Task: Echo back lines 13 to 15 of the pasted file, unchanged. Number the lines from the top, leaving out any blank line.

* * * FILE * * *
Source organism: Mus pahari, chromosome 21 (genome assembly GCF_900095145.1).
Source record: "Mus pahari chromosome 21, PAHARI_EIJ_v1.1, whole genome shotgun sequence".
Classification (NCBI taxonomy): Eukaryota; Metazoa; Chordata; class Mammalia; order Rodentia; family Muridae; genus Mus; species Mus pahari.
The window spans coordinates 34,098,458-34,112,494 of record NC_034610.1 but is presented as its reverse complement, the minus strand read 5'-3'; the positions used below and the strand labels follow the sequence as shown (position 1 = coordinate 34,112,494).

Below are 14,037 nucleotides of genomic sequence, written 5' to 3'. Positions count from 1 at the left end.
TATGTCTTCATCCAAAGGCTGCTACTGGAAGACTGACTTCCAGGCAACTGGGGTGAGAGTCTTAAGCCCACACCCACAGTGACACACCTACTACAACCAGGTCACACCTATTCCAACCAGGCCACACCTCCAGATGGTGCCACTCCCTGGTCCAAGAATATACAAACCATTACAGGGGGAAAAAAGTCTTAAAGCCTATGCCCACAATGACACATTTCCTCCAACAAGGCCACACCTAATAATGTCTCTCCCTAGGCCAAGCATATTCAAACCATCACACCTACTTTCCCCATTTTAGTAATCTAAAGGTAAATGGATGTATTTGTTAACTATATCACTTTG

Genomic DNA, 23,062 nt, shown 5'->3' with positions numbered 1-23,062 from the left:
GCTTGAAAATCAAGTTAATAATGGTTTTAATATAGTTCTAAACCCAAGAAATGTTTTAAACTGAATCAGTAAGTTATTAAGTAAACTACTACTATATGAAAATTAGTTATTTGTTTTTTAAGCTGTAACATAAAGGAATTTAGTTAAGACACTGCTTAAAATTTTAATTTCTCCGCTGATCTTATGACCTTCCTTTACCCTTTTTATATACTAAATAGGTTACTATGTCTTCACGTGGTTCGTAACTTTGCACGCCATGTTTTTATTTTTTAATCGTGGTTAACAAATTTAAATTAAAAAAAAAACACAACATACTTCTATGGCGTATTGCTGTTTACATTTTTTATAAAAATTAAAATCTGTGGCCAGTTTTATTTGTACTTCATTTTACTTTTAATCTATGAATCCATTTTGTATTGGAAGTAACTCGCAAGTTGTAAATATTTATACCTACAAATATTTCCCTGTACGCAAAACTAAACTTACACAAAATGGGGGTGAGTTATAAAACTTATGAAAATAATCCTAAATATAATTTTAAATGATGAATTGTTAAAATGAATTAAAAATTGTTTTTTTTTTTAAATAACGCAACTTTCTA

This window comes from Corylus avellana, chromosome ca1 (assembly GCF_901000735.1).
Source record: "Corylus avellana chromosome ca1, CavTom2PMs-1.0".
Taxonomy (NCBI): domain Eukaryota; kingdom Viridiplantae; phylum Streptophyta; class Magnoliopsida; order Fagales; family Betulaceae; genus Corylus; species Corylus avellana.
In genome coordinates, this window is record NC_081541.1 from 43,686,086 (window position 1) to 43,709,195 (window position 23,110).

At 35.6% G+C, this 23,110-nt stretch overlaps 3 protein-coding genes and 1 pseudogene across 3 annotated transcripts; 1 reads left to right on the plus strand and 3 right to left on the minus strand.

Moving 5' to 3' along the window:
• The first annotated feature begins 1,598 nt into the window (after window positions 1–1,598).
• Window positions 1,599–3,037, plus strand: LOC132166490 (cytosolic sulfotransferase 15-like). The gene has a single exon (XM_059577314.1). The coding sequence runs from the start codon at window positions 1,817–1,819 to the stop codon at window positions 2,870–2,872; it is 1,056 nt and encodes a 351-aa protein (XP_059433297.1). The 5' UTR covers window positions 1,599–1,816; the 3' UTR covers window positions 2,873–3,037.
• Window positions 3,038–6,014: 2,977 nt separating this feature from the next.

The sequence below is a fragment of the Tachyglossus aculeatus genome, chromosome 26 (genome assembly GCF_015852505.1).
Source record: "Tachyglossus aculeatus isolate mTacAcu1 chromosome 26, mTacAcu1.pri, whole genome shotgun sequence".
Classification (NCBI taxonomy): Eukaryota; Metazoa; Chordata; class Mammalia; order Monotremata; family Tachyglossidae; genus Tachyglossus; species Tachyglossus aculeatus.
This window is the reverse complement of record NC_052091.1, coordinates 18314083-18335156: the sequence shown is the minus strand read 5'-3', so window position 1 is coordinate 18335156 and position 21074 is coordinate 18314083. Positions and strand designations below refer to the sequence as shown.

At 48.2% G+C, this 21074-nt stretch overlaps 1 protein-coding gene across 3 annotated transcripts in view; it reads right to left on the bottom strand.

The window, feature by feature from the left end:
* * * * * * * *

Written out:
At 35.6% G+C, this 23,110-nt stretch overlaps 3 protein-coding genes and 1 pseudogene across 3 annotated transcripts; 1 reads left to right on the plus strand and 3 right to left on the minus strand.

Moving 5' to 3' along the window:
• The first annotated feature begins 1,598 nt into the window (after window positions 1–1,598).